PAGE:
Isaac Newton was a well-known English scientist. He accomplished a lot during his time and influenced the world a great deal. He is considered to have contributed more to science than any other person. His life can be divided into three periods. The first one was his early childhood, he second was the time of his accomplishments, and the third is his later life. Isaac Newton was born on December 25, 1642 in Woolsthorpe, Lincolnshire, England. His family was poor and his parents farmed for a living. His father died three months before he was born.

His mother later remarried a minister and Newton went to stay with his grandmother. He attended a grammar school at the age of eleven, but did not do well. His teachers said that he did not pay attention. His mother then decided to pull him out of school and put him in charge of her properties. Newton decided that he did not want to do this, and, with the help of his uncle, Newton convinced his mother to let him return to school. Stokes, the headmaster of the school, saw that Newton had potential, therefore, he put extra time into tutoring, guiding and mentoring Newton (O’Connor & Robertson 1-2).

Newton entered Cambridge College on June 5, 1661. He was older than most of the students there and entered as a sizar (a student who received money for college expenses in exchange for being a servant to other students). He wanted to major in law. At Cambridge he studied the philosophies of Aristotle and many other philosophist. During his third year he learned about the philosophies of Descartes, Gassending, but mostly of Boyle. He also read book about Copernicus and his relation to astronomy as well as Galileo and Kepler.

Newton became fascinated by the ideas of these scientists. He began recording his thought in a book, which was called Quaestiones Quaedam Philosophicae. He received his bachelor’s degree in April 1665 (O’Connor & Robertson 2-3). Newton made many accomplishments during his lifetime. His major accomplishments in the fields of math, physics, and optics are well known. For his accomplishment in math, he is considered to have invented Calculus. Although his works of Calculus were not published before a man name Leibniz, but Newton is still considered as the inventor of Calculus.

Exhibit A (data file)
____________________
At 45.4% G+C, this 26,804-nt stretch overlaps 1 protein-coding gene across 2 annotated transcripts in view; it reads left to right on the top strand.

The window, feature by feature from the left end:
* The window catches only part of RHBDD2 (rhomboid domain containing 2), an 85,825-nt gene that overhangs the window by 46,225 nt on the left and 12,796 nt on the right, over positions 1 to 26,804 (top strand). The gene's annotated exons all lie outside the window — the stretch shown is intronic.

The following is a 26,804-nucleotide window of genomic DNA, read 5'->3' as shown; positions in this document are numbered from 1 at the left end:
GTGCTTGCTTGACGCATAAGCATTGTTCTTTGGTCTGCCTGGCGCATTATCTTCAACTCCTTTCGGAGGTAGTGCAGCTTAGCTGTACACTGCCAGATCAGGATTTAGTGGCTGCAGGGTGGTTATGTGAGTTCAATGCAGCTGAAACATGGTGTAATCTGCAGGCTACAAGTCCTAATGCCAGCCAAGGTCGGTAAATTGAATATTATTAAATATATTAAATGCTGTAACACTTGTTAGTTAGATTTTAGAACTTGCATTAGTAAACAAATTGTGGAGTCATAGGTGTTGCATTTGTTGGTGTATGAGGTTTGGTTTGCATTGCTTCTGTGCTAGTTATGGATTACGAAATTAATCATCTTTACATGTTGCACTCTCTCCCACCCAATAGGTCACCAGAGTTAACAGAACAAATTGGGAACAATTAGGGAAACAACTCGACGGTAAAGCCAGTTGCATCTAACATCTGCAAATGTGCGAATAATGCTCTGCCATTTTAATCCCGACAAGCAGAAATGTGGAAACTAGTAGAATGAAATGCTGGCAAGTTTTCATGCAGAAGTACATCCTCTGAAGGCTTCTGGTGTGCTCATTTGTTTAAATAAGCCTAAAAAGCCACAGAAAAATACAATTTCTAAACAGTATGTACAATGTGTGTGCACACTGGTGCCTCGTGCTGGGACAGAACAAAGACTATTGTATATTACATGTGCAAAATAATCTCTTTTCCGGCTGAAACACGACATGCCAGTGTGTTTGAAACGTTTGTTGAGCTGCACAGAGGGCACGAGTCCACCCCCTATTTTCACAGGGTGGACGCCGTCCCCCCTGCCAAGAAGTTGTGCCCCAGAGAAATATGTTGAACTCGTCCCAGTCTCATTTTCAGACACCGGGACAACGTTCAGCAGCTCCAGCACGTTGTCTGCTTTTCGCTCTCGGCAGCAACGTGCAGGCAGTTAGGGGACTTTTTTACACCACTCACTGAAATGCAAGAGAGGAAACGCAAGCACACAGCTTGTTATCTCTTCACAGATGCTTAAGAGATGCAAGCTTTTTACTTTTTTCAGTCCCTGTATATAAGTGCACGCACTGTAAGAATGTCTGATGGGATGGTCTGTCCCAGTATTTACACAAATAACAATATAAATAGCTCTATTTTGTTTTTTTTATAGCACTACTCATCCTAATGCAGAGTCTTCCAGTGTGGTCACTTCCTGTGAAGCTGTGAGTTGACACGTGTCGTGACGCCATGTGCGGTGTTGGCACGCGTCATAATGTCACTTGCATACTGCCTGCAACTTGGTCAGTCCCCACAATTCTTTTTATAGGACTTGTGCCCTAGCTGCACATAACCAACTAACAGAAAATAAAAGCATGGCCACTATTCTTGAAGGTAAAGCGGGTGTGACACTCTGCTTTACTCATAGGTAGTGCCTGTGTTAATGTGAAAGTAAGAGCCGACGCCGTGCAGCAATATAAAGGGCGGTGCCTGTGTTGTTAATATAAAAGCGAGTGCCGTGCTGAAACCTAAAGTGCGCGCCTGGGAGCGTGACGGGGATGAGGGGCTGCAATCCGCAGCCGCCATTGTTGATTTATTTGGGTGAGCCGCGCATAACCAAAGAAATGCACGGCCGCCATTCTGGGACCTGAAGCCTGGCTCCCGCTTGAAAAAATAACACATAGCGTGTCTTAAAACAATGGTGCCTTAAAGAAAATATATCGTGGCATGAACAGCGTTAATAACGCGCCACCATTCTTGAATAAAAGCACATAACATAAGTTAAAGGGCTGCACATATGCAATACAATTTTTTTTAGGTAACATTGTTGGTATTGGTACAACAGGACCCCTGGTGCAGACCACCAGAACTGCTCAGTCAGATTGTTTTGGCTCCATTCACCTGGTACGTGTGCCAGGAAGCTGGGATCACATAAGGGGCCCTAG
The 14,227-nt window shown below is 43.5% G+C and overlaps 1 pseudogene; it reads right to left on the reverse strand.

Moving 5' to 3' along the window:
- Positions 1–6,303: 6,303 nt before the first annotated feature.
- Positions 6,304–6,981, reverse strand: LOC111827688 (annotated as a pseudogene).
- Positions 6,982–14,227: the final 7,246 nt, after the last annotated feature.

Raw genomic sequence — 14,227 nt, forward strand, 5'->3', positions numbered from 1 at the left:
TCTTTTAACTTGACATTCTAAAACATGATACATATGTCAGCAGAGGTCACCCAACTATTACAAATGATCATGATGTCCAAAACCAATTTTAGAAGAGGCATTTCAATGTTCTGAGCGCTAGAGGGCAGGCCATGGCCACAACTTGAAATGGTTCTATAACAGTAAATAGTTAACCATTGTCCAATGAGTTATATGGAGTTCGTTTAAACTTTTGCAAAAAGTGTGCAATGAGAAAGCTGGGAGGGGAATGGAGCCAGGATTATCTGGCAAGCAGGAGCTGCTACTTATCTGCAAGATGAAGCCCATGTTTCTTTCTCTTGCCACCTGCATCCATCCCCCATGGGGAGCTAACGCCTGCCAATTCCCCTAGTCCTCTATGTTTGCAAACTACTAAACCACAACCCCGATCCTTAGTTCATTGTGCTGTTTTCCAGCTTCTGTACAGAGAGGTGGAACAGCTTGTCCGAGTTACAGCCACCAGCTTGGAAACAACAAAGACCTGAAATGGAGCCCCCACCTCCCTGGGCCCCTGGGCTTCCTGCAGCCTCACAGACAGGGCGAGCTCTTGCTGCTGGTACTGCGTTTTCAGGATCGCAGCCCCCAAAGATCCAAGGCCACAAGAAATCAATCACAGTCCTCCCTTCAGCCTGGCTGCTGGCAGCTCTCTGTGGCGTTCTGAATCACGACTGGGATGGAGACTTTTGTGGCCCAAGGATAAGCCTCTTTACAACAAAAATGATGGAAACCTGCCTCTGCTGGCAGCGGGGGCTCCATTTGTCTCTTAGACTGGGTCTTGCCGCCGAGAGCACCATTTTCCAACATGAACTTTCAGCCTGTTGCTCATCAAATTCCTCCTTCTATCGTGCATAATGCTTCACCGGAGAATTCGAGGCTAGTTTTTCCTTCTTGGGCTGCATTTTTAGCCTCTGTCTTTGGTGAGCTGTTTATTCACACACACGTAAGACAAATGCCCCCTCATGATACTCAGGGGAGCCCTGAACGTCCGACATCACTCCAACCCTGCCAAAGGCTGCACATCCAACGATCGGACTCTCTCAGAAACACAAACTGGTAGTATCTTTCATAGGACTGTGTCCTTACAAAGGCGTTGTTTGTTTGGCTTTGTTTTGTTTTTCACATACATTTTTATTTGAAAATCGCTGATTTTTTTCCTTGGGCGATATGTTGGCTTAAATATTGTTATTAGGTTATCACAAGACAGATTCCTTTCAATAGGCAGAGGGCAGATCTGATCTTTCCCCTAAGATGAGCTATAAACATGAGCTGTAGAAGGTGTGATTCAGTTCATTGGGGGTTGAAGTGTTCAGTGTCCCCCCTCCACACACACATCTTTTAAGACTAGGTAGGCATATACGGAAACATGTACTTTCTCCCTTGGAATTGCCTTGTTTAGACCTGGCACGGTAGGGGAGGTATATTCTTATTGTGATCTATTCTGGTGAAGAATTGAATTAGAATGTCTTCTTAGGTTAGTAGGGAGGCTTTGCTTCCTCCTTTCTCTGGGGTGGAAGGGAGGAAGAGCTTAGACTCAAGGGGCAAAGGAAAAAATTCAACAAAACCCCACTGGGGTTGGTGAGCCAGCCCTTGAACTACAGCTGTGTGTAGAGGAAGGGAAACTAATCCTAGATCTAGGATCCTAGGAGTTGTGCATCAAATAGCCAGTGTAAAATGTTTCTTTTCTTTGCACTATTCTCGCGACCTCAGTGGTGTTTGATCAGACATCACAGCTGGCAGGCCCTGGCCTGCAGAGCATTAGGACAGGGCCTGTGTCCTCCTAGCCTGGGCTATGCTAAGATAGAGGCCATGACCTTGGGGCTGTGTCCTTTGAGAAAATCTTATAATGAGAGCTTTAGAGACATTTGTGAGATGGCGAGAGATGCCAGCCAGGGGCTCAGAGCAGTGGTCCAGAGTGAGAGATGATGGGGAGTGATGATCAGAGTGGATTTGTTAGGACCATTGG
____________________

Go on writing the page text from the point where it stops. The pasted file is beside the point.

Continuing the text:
Newton discovered the Binomial Theorem, which was used for fractional powers (Weinstein 2). He also developed many analytical ways to solve many problems such as: find areas, tangents, lengths of curves, and the maxima and minima of functions (O’Connor & Robertson 3). As mathematician, Newton and Leibniz invented differential calculus. He also calculated a formula for finding the velocity of sound in a gas, which was later corrected by Laplace (Chew 1). Newton made many contributions to the field of physics. He developed the three laws of motion. The first was the law of inertia.

This law stated that objects in motion would continue to move in that direction at a constant velocity unless an outside force acts upon it. His second law stated that for every action there is an equal and opposite reaction. Finally, his third law sate that forces causes masses to accelerate. As the acceleration increases the force increases as well. They are directly proportion to each other. Newton is considered to come up with the theory of universal gravitation. This is not totally true, but he did contribute to it. Newton made a huge impact on theoretical astronomy.